No pain, no gain: How you can recover from a weekend of being a ‘road warrior’
Posted on 09 January 2017
It’s Monday morning and your alarm goes off. For the next person, a pounding headache from two nights (maybe even three, if you count after-work drinks on Friday) of hitting back more than just a couple of cold ones, is well, expected. But you’re in a different kind of pain. The kind that drowned in the roaring of your Harley and was completely soothed by the adrenaline pumping through your veins as you rode and rode. And rode.
Say hello to the “weekend road warrior syndrome” — brought on by overexertion, muscular and ligament stress and marked by the inevitable aftermath of pain.
It hits even the fittest of us. Even if you have an Olympic level of fitness and doesn’t spare the best (or worst) of us from the effects of stress and strain on our pain receptors.
Thankfully, there are things you can try to alleviate the pain before contacting the office and lying through your teeth about why you’re calling in “sick”.
Over-the-counter (OTC) pain relievers are also anti-inflammatory agents, since inflammation underlies pain in a big way. The two best known are acetaminophen and ibuprofen. They are both pain relievers but only ibuprofen is a non-steroidal anti-inflammatory drug (NSAID) which also reduces inflammation.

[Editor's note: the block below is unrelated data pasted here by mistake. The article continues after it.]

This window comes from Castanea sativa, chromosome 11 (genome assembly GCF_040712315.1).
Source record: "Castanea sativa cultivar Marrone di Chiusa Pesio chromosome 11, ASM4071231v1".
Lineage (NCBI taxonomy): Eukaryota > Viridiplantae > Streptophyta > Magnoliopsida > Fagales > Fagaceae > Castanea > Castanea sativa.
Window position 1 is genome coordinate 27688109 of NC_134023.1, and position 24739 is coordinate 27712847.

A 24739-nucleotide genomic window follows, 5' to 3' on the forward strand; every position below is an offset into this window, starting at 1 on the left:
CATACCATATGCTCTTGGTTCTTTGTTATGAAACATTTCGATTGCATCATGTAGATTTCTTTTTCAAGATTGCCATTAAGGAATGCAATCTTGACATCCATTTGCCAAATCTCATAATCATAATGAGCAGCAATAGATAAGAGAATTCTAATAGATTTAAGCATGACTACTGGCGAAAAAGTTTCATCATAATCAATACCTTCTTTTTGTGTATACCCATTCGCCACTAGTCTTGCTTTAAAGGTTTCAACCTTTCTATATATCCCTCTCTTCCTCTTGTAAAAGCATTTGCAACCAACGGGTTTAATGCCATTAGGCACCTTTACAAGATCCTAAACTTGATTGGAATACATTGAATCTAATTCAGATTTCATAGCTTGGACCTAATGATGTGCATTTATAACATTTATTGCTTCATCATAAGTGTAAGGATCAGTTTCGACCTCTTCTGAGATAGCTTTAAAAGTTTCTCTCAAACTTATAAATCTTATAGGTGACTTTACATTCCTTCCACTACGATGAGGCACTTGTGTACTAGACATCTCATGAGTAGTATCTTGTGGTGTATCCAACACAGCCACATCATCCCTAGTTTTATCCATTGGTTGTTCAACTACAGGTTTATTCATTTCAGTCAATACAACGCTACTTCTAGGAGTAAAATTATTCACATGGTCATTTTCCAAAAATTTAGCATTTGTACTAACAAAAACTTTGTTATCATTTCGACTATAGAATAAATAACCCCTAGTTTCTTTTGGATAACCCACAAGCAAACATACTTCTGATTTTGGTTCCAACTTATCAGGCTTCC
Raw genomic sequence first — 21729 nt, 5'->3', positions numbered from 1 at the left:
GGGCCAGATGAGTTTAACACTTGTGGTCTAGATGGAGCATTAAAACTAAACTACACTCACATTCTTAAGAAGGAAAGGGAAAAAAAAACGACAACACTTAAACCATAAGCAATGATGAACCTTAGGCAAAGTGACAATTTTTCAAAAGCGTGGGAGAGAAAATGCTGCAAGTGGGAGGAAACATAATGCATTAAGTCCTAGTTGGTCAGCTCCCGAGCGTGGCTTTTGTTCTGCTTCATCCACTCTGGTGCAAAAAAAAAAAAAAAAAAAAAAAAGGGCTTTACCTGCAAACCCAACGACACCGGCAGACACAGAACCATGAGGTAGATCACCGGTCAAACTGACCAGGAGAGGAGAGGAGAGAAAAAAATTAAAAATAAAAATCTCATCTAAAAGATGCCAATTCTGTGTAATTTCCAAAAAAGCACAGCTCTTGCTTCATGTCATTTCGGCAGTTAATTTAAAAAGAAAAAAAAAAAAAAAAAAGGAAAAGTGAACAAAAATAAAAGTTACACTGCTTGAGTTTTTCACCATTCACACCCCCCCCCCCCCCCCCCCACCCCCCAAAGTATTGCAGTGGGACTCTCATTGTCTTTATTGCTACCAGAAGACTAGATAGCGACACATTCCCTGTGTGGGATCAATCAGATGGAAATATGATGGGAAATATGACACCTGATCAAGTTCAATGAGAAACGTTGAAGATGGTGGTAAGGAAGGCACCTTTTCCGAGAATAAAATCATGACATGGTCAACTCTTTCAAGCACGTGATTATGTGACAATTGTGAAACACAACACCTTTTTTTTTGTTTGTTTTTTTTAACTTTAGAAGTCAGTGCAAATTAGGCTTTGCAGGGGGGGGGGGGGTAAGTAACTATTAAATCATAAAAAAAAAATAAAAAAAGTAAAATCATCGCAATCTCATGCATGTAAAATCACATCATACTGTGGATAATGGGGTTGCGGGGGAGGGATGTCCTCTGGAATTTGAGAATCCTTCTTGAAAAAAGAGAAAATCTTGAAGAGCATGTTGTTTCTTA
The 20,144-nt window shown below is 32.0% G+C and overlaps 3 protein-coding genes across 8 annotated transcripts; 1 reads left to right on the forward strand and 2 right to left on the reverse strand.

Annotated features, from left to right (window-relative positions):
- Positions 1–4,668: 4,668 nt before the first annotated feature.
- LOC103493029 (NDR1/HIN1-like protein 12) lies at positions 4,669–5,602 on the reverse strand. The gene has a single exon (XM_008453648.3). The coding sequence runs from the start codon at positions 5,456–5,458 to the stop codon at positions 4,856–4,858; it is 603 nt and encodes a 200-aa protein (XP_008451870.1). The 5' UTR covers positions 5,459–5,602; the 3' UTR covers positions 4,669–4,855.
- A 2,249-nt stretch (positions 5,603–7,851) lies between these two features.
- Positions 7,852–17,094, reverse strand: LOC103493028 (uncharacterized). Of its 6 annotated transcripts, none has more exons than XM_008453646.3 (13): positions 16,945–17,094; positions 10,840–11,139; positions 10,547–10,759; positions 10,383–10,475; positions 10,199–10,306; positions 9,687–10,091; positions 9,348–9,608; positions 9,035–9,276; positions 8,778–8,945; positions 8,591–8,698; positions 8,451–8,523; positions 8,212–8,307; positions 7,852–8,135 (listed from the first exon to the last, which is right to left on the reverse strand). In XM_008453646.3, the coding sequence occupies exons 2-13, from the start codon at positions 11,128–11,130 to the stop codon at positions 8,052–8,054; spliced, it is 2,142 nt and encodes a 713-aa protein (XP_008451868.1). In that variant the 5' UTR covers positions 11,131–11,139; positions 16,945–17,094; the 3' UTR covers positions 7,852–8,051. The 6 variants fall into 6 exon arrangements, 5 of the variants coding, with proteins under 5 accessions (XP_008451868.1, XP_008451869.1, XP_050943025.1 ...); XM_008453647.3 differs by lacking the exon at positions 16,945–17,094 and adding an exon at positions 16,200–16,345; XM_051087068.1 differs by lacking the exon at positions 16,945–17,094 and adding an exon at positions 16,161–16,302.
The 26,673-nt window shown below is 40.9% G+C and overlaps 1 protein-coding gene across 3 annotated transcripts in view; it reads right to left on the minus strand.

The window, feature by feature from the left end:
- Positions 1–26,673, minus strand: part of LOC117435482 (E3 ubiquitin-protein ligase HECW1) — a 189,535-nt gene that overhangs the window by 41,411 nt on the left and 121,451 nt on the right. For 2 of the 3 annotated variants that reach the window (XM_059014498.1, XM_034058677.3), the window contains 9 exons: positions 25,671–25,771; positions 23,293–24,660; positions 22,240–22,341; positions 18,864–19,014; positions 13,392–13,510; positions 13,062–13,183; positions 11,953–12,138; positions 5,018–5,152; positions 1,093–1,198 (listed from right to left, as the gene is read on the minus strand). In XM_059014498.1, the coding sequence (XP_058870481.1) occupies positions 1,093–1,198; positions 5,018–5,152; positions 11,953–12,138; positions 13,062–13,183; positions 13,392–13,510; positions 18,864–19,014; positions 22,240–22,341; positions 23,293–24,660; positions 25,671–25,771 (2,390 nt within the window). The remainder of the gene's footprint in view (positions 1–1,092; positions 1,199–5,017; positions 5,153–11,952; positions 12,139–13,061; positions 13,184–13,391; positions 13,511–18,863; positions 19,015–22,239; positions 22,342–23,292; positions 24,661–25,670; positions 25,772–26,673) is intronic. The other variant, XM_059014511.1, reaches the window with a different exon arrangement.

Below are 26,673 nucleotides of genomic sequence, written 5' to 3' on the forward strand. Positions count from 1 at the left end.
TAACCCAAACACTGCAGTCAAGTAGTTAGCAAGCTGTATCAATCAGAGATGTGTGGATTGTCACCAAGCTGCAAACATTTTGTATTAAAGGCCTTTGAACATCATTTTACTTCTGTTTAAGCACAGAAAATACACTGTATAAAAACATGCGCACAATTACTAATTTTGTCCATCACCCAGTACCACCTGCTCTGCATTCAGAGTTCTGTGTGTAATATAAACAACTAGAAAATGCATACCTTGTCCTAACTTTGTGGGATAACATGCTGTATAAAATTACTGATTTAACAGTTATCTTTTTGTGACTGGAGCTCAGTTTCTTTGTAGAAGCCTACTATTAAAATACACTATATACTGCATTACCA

Topical creams and patches
If you have chronic pain, using a topical gel or ointment may not be enough. But it may help with acute pain. The good thing about topical treatment is it won't impact the rest of your body and unlike pills you don't have to worry about an empty stomach or swallowing. The best active ingredient is capsaicin (also the main ingredient in hot chili peppers). That warm and tingly feeling you may experience before the pain relief means its working. After capsaicin, methyl salicylate (an aspirin derivative) appears to be the next best, typified by Bengay cream (aspirin, menthol, and camphor). The aspirin treats pain, the menthol creates a cooling sensation, while the camphor carries the aspirin across your skin (the substance that does the carrying is called a vehicle).
Or you could just RICE it
Rest, Ice, Compression, Elevation. Rest reduces motion and stretch. Ice reduces inflammation, local blood flow and swelling, as do light compression and elevation. Elevation also partly immobilises the injured part so that you don't reinjure it.